And Milton said: “Please pass the butter”

It’s been a while. I have since read Paradise Lost in its entirety, fulfilling my quest of completing it once through before the end of the Pesach break.

I have to admit that Milton’s efforts are much appreciated. His epic is full of picturesque description just aching (in my opinion) to be translated into a graphic novel (i.e. comic book). William Blake, I’m sorry to say, doesn’t do it justice.

Note: Evoking my artistic side, I’ve scribbled a number of vignettes on the self-made cover  of my book. (For the record, I ripped up my huge volume of “Milton’s Works” into a number of smaller, easily transported portions; to keep the pages from scattering, I bound it with bristol and white glue.) If I ever finish it, I will post photos.

Of course, Milton being Milton, he has succeeded in stretching out the story of the Original Sin — about 23 lines in Genesis — into 10, 557 lines. He has added in lots of good stuff and  I quite love his descriptions of  Paradise, which, as I said cry out for illustration.

However, I have some profound thoughts about the religious aspect of all this, but can’t seem to get them organized enough in my brain to put them into English. It involves the idea that the story of the original sin is MAN’S attempt to explain man’s inherent quest to know (I don’t believe that the Bible is a “true” story dictated by an All-Being God), and thus Man’s inherent evil and despicable nature (which it is, despite many ‘good’ people, Human’s overall tendency is to be vile, ambitious and greedy). The story of the “Original sin” is just that, a STORY. That is, it is an allegory to describe Man’s inherent nature. This nature came FIRST, before the  idea of an “original sin.”

Somehow, in discussing Paradise Lost, the whole idea that Milton is simply a flesh-and-blood person aiming to retell a cool story gets lost and we seems to discuss him as if he is relating, with some God-given spirit, an event that really happened.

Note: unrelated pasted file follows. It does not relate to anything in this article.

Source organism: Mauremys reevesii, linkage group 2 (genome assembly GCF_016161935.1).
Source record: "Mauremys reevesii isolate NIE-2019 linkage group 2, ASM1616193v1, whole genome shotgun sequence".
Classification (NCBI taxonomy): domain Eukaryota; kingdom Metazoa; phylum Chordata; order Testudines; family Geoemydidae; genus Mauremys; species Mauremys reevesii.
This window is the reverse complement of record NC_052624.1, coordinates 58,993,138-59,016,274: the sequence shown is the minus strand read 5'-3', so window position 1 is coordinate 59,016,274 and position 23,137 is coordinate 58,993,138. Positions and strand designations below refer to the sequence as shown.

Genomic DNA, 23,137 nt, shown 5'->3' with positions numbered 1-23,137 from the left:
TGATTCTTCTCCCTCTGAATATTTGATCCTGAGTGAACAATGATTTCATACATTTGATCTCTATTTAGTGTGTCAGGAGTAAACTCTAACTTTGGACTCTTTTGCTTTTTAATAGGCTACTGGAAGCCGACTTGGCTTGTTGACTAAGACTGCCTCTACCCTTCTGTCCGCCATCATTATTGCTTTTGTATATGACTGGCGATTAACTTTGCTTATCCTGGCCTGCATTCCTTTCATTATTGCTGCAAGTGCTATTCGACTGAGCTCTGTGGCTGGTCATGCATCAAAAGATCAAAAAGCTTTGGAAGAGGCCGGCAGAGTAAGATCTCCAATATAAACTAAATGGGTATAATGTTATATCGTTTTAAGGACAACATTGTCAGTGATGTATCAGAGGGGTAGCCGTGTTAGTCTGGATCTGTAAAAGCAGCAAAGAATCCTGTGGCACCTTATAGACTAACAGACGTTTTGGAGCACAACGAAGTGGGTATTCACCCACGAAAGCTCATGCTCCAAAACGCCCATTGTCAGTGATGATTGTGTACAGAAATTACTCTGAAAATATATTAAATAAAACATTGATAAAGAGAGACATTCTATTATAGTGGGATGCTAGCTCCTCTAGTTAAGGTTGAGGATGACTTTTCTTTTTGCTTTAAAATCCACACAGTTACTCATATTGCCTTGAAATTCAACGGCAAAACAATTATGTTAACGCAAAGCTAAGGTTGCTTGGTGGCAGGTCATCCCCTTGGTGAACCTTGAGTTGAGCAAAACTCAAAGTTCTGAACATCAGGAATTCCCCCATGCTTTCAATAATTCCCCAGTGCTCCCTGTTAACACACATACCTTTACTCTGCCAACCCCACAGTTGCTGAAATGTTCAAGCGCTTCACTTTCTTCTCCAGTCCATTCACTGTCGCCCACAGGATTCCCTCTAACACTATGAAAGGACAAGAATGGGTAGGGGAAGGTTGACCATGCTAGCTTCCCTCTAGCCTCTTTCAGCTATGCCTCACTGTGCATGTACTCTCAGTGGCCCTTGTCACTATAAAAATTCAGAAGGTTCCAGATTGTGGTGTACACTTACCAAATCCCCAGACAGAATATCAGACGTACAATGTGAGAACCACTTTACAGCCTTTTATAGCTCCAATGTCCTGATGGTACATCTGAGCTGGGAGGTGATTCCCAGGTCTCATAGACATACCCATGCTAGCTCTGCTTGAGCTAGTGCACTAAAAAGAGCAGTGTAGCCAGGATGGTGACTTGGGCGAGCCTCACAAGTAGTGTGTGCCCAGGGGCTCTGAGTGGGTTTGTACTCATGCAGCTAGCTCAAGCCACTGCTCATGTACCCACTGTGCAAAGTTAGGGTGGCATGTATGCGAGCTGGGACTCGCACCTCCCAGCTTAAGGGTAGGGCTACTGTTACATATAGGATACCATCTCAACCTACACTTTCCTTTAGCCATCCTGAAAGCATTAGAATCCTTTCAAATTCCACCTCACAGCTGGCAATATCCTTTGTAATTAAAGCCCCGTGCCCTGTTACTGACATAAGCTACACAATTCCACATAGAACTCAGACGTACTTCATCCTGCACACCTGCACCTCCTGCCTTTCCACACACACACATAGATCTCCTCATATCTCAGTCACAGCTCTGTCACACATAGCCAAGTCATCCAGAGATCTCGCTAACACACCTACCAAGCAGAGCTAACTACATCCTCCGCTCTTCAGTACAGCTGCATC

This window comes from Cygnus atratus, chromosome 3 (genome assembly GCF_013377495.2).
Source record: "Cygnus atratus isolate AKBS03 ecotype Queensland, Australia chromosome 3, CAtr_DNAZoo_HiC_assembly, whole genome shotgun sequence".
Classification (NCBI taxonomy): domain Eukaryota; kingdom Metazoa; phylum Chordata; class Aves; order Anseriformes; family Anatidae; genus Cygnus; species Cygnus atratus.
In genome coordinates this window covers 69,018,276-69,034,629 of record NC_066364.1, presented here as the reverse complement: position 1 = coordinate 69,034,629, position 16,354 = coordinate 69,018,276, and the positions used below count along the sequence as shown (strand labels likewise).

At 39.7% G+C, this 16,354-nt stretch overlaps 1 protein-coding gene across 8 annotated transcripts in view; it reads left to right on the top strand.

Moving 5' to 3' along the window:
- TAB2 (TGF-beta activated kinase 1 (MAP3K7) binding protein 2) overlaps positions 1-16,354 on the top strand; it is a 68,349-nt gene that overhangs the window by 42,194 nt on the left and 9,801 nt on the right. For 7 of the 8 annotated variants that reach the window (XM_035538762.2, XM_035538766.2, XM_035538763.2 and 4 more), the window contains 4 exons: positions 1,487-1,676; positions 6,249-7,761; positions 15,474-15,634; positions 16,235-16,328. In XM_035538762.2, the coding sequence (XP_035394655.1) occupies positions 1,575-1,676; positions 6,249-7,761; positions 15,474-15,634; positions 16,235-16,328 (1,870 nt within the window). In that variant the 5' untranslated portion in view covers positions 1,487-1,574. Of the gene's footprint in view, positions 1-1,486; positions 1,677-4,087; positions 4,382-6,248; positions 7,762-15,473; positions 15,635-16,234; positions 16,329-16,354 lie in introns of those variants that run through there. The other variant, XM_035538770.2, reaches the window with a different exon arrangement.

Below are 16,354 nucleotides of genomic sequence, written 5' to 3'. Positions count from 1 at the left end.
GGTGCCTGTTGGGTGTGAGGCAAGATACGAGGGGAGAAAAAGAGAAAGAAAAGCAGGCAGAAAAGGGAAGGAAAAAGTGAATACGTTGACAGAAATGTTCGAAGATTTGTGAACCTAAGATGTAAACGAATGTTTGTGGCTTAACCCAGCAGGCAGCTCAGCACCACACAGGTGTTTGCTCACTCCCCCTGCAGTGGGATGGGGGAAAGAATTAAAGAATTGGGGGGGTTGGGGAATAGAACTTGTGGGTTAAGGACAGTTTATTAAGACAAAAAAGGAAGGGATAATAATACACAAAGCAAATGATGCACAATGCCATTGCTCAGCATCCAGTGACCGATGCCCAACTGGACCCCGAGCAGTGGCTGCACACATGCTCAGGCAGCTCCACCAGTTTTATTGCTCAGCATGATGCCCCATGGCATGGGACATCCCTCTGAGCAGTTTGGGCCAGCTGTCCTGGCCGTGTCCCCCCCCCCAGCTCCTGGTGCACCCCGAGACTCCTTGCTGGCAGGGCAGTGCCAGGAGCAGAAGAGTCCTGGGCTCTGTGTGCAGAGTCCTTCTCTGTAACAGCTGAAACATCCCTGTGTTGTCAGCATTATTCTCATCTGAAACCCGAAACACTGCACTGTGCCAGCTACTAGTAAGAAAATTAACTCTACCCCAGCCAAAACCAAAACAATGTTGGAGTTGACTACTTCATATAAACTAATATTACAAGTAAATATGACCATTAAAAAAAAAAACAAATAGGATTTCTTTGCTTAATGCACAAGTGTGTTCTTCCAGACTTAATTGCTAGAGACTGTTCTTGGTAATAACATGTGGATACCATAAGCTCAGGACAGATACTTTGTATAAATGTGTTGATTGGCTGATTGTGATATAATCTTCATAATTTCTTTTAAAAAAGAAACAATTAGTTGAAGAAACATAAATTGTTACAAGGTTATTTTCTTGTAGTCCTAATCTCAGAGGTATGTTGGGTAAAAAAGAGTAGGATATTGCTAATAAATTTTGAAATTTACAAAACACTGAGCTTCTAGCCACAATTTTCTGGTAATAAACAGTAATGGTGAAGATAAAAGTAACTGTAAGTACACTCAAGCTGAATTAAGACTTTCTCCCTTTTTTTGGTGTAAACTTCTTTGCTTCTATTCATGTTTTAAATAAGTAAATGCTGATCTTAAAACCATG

I know, I am not at all being clear. No matter. Maybe one day I will be able to sort out my thoughts more coherently.

In the meantime, because I “complained” elsewhere that Milton, being Milton, would probably say “please pass the butter” in 100 words or more, and since it’s time for more “Linda a la Milton” (or is this “Milton a la Linda”? I am confused), behold the following.

And in pentameter no less (pretty close to iambic, I think)… and free verse (i.e. no rhyme).

Behold:

Please pass the butter a la Milton (i.e. in 100 words or more)

Now as I sit here and of pleasant bread
Do eat, but wish that lovely slice be now
slathered by some del’cate,  tasty spread,
do thus entreat my lady fair at right,
to reach her lithesome arm to yonder place,
and pass that bowl. What talent,  farmers bold,
to make so flavorsome this bovine stuff,
from udders full. From highland Ayrshires  red,
or auburn Guernseys mottled bright, pi-ed 
Holstein, or buff colored Jersey, that chews
her cud in placid stance in pasture yon.
Praise the dairyman: who take’th liquid white
and bland and churn’th well, and maketh thus
this creamy joy my naked bread adorn.

 

(Q.E.D.)

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2 Responses to “And Milton said: “Please pass the butter””

  1. eleanorio Says:

    Mm… creamy joy… naked bread… This is downright erotic!


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